Meeting Topic: I Have to Mix It in HERE??? | Affordable Acoustical Measurements
Moderator Name: Dan Mortensen
Speaker Name: JJ Johnston - PNW AES Section; Bob Smith - PNW AES Section
Meeting Location: Shoreline Community College, Rm 818 (music bldg), Shoreline, WA
For January 2017 the PNW Section had two of their own talk about and demonstrate how to make poor acoustic mixing spaces better. Since most of us are forced to use mixing rooms never designed as such, this meeting showed simple, low-cost methods to figure out what to do and then treat that. James "JJ" Johnston (retired) and Bob Smith (almost retired) spoke to an audience of 62 (27 AES members) at Shoreline Community College Music room 818.
JJ began the evening, assuming one is given a room to mix in that may be pretty poor acoustically - hard walls, odd shapes, and poor sound. First, he emphasized that any acoustic material MUST be ASTM International (formerly American Society for Testing and Materials) rated for flammability. No egg crates, packing foam, blankets, etc. Bob Smith reiterated that a fire marshal can legally shut you down immediately if you can't show the rating for any material you use.
A demo speaker and measurement mic had been set up next to a hard wall/whiteboard. A swept sine tone was played and the ETC (Energy Time Curve) calculated and displayed, showing early reflections off the wall and floor. They demonstrated calculating the distance of reflections and using a piece of string stretched between the speaker and mic to pinpoint the reflections and thus, where to apply acoustic treatment.
JJ suggested trying to set up the speakers symmetrically, and to try clapping your hands to listen for obvious acoustic flaws (fluttering, echoes) and work on these first. These flaws really affect the sound. Framed acoustic foam panels right on the wall work for medium/high frequencies because of the wavelengths involved. For lower frequency absorption, panels have to be set away from the wall. 9 inches or so will work down to about 282Hz.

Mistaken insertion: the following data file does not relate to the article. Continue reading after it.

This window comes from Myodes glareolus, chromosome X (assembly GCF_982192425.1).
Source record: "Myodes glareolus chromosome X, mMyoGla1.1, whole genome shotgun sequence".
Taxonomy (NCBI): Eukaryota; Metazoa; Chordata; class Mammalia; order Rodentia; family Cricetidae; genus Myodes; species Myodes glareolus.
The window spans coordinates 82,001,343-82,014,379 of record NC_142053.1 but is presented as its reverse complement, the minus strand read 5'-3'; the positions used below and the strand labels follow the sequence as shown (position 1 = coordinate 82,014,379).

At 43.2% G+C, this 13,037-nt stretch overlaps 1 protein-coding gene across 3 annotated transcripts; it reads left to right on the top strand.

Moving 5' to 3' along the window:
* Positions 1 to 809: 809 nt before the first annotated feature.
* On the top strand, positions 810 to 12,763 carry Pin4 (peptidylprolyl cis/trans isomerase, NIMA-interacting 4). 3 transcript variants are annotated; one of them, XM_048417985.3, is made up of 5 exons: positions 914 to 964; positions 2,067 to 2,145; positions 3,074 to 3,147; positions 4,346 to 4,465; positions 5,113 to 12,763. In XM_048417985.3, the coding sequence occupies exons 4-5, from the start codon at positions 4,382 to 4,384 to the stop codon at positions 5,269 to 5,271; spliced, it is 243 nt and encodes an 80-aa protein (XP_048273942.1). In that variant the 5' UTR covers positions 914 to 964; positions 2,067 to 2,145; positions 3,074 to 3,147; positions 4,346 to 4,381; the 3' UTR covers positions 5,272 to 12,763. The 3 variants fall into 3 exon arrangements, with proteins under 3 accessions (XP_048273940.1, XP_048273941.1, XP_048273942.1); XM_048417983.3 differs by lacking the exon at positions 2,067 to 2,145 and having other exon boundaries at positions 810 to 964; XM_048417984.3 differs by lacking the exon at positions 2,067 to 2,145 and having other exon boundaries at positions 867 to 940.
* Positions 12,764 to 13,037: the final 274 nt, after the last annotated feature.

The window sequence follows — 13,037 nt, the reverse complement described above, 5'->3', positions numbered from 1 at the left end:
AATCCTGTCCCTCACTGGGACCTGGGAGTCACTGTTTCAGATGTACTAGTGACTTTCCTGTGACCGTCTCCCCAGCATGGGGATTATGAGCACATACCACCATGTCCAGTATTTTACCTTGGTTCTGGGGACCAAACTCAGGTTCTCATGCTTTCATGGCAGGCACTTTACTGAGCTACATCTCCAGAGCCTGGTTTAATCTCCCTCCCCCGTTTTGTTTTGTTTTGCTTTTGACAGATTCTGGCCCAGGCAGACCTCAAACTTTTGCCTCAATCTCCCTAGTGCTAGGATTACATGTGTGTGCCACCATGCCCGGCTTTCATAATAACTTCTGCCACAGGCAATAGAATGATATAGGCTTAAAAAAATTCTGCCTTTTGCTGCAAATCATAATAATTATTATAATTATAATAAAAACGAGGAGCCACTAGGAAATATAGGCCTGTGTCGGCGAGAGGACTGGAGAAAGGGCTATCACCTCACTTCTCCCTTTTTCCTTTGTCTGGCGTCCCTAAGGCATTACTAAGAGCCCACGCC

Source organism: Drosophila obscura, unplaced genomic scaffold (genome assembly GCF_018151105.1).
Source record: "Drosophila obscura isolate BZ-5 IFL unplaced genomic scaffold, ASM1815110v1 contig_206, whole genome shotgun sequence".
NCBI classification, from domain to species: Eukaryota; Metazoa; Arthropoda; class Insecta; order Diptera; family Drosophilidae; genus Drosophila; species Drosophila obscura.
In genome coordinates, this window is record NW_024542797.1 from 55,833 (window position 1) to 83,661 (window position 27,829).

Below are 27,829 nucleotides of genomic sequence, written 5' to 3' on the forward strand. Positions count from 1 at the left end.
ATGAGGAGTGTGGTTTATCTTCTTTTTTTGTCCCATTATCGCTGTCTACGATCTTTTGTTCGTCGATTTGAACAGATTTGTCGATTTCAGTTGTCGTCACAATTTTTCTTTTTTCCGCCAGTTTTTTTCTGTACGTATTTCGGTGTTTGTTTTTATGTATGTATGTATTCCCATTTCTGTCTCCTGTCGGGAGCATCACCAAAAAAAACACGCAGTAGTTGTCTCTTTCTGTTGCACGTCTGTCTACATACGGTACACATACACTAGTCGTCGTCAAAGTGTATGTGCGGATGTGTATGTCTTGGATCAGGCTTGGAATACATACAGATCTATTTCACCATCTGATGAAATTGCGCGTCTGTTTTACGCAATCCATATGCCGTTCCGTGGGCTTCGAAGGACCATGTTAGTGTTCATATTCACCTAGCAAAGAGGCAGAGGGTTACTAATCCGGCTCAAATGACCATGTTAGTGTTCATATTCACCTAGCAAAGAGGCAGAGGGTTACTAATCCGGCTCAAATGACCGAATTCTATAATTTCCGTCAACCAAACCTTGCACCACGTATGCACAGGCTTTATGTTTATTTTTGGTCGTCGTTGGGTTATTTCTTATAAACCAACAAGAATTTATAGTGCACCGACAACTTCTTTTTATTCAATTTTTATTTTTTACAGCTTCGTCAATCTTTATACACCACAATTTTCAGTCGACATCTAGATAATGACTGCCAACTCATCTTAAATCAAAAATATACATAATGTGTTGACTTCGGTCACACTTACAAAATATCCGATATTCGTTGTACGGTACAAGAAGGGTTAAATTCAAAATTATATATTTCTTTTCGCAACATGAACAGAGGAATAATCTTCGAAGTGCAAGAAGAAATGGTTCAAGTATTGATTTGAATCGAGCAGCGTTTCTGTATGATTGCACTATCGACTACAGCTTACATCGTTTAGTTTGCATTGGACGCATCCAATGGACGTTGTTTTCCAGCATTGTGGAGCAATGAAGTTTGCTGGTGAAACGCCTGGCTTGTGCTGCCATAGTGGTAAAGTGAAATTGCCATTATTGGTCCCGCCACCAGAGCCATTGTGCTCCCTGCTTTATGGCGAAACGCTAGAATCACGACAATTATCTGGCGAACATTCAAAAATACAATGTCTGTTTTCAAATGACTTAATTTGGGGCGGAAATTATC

Ceilings are hard to work on cheaply and temporarily. And never paint acoustic materials, like tiles - this covers their acoustic structure and they won't work right any more.
After a break, door prizes were given to:
-Belden CAT cable prep tool (courtesy Steve Lampen/Belden) - Lincoln Sin
-Fluke Link Runner tester (courtesy Rick Rodriguez/Fluke) - Rick Chinn
-Syn-Aud-Con mug (courtesy Steve Macatee) - Rick Rodriguez
-Binary Clock (Steve Macatee) - Drew Cady
-Blu-Ray/Cadillac Records (courtesy Rick Chinn) - Howard Grim
Bob Smith continued the evening with demonstrations of analysis software, hardware, and technique.
He suggested using the monitor speakers you'll use (instead of a random test speaker); an ordinary audio interface; a low-cost measurement mic (i.e. Parts Express); measurement/analysis software; and a tape measure and string. A Parts Express mic works fine for $50.
He described various steps for analysis depending on the software chosen. Different software has different analysis features. On some, you may have to use auxiliary software or calculations. Three analysis programs were tried (Room EQ Wizard (REW), ARTA & Holm Impulse), all giving the same answers. Different excitation signals were described. In the end, you still want to find the distances for reflections in order to treat them.